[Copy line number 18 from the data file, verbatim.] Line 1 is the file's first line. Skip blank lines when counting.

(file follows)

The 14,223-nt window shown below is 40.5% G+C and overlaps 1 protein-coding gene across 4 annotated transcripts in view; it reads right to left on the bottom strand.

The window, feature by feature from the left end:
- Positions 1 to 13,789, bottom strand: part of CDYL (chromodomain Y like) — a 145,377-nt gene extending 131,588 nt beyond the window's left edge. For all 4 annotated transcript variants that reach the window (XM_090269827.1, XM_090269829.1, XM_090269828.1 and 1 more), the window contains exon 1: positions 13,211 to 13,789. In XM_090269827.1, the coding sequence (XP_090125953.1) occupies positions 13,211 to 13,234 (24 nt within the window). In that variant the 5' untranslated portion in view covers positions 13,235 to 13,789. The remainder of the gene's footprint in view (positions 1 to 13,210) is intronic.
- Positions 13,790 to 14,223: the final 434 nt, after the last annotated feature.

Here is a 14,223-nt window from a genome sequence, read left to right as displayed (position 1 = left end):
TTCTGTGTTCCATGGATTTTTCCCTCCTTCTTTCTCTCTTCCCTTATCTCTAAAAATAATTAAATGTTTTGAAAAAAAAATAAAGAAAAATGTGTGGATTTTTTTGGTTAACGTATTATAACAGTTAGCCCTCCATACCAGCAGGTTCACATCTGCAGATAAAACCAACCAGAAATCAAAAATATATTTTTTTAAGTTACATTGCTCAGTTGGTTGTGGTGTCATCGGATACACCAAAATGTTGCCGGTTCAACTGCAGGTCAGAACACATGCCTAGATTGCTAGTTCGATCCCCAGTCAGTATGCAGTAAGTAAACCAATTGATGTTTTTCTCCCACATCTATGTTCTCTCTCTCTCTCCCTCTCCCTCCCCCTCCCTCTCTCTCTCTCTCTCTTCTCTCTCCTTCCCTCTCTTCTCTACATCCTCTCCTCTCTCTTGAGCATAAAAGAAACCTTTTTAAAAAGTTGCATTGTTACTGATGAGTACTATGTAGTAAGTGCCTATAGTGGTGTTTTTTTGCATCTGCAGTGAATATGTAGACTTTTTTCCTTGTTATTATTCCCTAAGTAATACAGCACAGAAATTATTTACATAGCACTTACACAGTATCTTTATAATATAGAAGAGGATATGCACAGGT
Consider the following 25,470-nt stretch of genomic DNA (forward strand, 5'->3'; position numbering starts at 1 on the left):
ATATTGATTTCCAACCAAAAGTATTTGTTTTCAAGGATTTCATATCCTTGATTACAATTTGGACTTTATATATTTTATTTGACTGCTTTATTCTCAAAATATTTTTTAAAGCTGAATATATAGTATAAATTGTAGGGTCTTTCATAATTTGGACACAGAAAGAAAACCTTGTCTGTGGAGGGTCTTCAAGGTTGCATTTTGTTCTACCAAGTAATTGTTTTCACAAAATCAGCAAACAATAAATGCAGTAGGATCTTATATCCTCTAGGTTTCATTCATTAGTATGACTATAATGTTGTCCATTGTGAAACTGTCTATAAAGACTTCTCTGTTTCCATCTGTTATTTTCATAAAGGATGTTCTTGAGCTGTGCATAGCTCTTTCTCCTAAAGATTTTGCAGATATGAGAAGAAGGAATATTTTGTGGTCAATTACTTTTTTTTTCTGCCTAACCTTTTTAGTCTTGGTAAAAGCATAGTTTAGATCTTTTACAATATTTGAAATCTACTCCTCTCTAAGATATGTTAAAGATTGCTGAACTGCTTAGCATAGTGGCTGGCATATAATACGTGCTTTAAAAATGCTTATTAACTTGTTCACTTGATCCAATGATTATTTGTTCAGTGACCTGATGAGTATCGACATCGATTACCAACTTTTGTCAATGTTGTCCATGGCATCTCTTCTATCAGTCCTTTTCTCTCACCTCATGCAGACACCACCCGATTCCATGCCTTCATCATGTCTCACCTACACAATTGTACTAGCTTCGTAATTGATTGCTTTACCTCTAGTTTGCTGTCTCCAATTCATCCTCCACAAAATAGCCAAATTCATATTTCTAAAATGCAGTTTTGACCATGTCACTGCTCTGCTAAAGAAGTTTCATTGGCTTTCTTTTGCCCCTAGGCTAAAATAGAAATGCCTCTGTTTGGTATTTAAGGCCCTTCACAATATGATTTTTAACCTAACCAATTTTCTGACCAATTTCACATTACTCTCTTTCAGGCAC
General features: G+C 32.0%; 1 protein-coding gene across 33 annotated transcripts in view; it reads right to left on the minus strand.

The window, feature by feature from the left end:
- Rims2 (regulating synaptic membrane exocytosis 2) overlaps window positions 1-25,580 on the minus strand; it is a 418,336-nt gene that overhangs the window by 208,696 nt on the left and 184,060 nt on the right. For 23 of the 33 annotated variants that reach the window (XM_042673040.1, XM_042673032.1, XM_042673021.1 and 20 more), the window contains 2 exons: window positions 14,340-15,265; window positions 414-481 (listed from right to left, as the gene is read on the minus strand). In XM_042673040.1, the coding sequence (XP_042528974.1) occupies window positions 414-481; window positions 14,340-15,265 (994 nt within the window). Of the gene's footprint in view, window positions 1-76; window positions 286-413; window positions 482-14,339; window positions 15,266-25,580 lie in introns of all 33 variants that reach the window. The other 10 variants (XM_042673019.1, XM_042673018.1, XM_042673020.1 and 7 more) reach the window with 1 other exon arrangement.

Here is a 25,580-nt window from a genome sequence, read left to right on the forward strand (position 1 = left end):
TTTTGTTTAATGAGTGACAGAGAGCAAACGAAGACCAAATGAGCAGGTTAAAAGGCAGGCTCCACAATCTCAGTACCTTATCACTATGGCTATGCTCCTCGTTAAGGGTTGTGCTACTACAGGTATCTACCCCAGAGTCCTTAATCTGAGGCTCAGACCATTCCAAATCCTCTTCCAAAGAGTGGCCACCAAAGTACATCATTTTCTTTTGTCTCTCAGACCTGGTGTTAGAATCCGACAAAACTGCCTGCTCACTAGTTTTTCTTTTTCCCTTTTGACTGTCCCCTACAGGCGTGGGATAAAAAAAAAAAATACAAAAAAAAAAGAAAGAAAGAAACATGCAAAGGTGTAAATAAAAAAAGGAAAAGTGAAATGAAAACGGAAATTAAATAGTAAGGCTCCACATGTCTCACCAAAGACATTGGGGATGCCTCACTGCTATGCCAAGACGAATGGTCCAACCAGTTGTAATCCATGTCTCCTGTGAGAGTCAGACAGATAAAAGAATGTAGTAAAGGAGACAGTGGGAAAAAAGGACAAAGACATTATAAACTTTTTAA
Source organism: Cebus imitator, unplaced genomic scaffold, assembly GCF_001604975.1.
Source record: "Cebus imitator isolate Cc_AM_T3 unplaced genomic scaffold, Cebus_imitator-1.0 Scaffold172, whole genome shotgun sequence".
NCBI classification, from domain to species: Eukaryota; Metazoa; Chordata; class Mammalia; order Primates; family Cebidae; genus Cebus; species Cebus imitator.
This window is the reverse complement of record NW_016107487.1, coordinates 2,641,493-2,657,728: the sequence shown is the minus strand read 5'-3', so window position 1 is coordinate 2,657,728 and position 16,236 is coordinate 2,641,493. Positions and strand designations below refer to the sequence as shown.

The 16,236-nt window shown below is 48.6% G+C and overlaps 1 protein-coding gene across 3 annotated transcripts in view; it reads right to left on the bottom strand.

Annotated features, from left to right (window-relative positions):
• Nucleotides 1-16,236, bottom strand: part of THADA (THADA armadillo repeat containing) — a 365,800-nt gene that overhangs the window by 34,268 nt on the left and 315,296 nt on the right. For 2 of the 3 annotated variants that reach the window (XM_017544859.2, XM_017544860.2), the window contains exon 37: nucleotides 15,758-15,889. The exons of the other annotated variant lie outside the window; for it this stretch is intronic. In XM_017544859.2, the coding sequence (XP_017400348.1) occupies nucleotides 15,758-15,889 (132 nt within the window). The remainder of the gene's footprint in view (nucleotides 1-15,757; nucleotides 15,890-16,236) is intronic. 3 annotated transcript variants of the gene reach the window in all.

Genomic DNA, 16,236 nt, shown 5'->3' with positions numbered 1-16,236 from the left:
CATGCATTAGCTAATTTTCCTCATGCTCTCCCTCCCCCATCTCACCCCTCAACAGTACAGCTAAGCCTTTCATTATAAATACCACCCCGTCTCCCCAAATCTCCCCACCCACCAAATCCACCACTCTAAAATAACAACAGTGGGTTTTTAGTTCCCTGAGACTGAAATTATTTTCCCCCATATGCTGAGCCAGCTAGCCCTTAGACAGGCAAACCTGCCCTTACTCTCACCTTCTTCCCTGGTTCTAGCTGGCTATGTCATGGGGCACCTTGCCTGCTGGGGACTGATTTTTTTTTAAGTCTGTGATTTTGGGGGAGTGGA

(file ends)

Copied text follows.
The 16,236-nt window shown below is 48.6% G+C and overlaps 1 protein-coding gene across 3 annotated transcripts in view; it reads right to left on the bottom strand.